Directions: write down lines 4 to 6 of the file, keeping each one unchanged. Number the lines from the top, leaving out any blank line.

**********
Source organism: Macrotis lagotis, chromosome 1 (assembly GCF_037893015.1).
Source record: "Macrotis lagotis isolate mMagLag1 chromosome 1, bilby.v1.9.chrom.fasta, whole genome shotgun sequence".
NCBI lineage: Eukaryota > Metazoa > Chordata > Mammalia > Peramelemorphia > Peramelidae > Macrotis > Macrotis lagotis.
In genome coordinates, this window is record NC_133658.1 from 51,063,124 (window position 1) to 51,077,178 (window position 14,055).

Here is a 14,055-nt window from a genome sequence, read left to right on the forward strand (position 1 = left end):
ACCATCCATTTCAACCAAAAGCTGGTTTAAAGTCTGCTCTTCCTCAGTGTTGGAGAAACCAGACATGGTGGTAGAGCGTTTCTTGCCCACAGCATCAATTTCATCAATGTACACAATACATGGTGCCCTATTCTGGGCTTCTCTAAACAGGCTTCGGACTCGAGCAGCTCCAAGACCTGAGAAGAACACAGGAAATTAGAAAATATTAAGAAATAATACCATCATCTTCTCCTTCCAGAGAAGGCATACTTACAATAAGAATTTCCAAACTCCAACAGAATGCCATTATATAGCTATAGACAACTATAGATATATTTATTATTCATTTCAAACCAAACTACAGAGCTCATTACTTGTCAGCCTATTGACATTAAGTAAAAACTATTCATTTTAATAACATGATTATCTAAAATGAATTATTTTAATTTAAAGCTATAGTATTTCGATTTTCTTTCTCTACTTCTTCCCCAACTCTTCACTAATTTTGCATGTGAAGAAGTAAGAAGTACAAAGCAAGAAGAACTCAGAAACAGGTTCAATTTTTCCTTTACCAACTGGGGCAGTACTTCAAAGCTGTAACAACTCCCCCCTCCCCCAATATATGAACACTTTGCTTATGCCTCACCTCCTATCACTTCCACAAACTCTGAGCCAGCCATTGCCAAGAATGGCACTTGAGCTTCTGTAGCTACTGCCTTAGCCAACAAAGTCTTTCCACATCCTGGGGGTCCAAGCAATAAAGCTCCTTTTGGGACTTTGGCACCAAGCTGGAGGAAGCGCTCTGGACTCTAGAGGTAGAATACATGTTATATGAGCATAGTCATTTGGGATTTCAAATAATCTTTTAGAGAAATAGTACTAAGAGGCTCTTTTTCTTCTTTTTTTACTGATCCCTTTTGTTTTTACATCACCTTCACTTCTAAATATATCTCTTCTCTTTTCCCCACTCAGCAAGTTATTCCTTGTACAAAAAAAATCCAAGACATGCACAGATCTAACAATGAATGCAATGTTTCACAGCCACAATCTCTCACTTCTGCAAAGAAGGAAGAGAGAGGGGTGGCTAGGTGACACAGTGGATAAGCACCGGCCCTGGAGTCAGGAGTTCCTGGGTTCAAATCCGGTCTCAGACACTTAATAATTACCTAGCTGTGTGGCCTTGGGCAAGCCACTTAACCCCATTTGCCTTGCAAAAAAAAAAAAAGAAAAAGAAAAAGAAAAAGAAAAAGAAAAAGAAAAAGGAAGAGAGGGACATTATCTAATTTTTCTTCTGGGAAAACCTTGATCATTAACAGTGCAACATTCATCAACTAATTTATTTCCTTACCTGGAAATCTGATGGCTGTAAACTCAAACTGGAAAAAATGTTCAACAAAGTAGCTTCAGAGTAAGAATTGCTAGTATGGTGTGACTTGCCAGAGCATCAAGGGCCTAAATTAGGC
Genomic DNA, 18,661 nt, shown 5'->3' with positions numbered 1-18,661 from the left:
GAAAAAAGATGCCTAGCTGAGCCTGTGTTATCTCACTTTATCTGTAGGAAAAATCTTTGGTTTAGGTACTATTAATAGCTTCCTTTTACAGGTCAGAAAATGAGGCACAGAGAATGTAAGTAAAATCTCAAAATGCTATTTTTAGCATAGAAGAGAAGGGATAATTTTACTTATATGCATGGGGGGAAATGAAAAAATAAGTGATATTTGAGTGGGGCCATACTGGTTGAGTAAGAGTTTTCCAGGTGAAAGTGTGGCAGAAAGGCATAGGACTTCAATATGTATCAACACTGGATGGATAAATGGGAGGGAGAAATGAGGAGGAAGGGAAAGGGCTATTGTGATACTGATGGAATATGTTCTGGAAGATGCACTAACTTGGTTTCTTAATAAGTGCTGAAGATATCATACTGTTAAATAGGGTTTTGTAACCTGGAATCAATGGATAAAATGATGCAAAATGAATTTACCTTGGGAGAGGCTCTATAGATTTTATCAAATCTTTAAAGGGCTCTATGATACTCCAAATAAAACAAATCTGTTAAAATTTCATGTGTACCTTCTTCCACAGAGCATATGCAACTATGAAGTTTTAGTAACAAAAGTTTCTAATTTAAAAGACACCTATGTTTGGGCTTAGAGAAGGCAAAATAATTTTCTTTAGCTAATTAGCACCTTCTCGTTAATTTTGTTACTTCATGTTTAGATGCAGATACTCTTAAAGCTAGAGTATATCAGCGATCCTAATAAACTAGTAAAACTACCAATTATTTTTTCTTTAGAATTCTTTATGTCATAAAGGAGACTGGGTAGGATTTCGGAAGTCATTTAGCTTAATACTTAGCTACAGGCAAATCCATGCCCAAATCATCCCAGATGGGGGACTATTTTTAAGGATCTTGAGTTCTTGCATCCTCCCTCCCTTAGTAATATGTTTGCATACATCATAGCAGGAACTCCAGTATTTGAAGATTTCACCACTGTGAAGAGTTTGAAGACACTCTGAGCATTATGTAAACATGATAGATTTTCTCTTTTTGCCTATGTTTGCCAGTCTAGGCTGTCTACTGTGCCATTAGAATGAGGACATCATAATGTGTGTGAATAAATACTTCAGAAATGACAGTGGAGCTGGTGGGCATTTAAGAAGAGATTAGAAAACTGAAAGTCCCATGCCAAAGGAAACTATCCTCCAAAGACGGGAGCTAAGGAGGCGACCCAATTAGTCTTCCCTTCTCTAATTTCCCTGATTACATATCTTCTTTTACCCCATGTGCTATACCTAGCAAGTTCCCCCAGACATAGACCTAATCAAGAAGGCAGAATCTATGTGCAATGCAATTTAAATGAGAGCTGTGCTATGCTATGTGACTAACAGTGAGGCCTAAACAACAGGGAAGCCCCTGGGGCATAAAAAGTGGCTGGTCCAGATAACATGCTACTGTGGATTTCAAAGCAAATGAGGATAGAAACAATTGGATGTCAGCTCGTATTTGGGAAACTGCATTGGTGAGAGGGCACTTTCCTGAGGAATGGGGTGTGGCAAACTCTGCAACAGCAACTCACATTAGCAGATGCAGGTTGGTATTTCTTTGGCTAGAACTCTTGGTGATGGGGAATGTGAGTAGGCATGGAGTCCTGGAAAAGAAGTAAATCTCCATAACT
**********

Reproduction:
In genome coordinates, this window is record NC_133658.1 from 51,063,124 (window position 1) to 51,077,178 (window position 14,055).

Here is a 14,055-nt window from a genome sequence, read left to right on the forward strand (position 1 = left end):
ACCATCCATTTCAACCAAAAGCTGGTTTAAAGTCTGCTCTTCCTCAGTGTTGGAGAAACCAGACATGGTGGTAGAGCGTTTCTTGCCCACAGCATCAATTTCATCAATGTACACAATACATGGTGCCCTATTCTGGGCTTCTCTAAACAGGCTTCGGACTCGAGCAGCTCCAAGACCTGAGAAGAACACAGGAAATTAGAAAATATTAAGAAATAATACCATCATCTTCTCCTTCCAGAGAAGGCATACTTACAATAAGAATTTCCAAACTCCAACAGAATGCCATTATATAGCTATAGACAACTATAGATATATTTATTATTCATTTCAAACCAAACTACAGAGCTCATTACTTGTCAGCCTATTGACATTAAGTAAAAACTATTCATTTTAATAACATGATTATCTAAAATGAATTATTTTAATTTAAAGCTATAGTATTTCGATTTTCTTTCTCTACTTCTTCCCCAACTCTTCACTAATTTTGCATGTGAAGAAGTAAGAAGTACAAAGCAAGAAGAACTCAGAAACAGGTTCAATTTTTCCTTTACCAACTGGGGCAGTACTTCAAAGCTGTAACAACTCCCCCCTCCCCCAATATATGAACACTTTGCTTATGCCTCACCTCCTATCACTTCCACAAACTCTGAGCCAGCCATTGCCAAGAATGGCACTTGAGCTTCTGTAGCTACTGCCTTAGCCAACAAAGTCTTTCCACATCCTGGGGGTCCAAGCAATAAAGCTCCTTTTGGGACTTTGGCACCAAGCTGGAGGAAGCGCTCTGGACTCTAGAGGTAGAATACATGTTATATGAGCATAGTCATTTGGGATTTCAAATAATCTTTTAGAGAAATAGTACTAAGAGGCTCTTTTTCTTCTTTTTTTACTGATCCCTTTTGTTTTTACATCACCTTCACTTCTAAATATATCTCTTCTCTTTTCCCCACTCAGCAAGTTATTCCTTGTACAAAAAAAATCCAAGACATGCACAGATCTAACAATGAATGCAATGTTTCACAGCCACAATCTCTCACTTCTGCAAAGAAGGAAGAGAGAGGGGTGGCTAGGTGACACAGTGGATAAGCACCGGCCCTGGAGTCAGGAGTTCCTGGGTTCAAATCCGGTCTCAGACACTTAATAATTACCTAGCTGTGTGGCCTTGGGCAAGCCACTTAACCCCATTTGCCTTGCAAAAAAAAAAAAAGAAAAAGAAAAAGAAAAAGAAAAAGAAAAAGAAAAAGGAAGAGAGGGACATTATCTAATTTTTCTTCTGGGAAAACCTTGATCATTAACAGTGCAACATTCATCAACTAATTTATTTCCTTACCTGGAAATCTGATGGCTGTAAACTCAAACTGGAAAAAATGTTCAACAAAGTAGCTTCAGAGTAAGAATTGCTAGTATGGTGTGACTTGCCAGAGCATCAAGGGCCTAAATTAGGC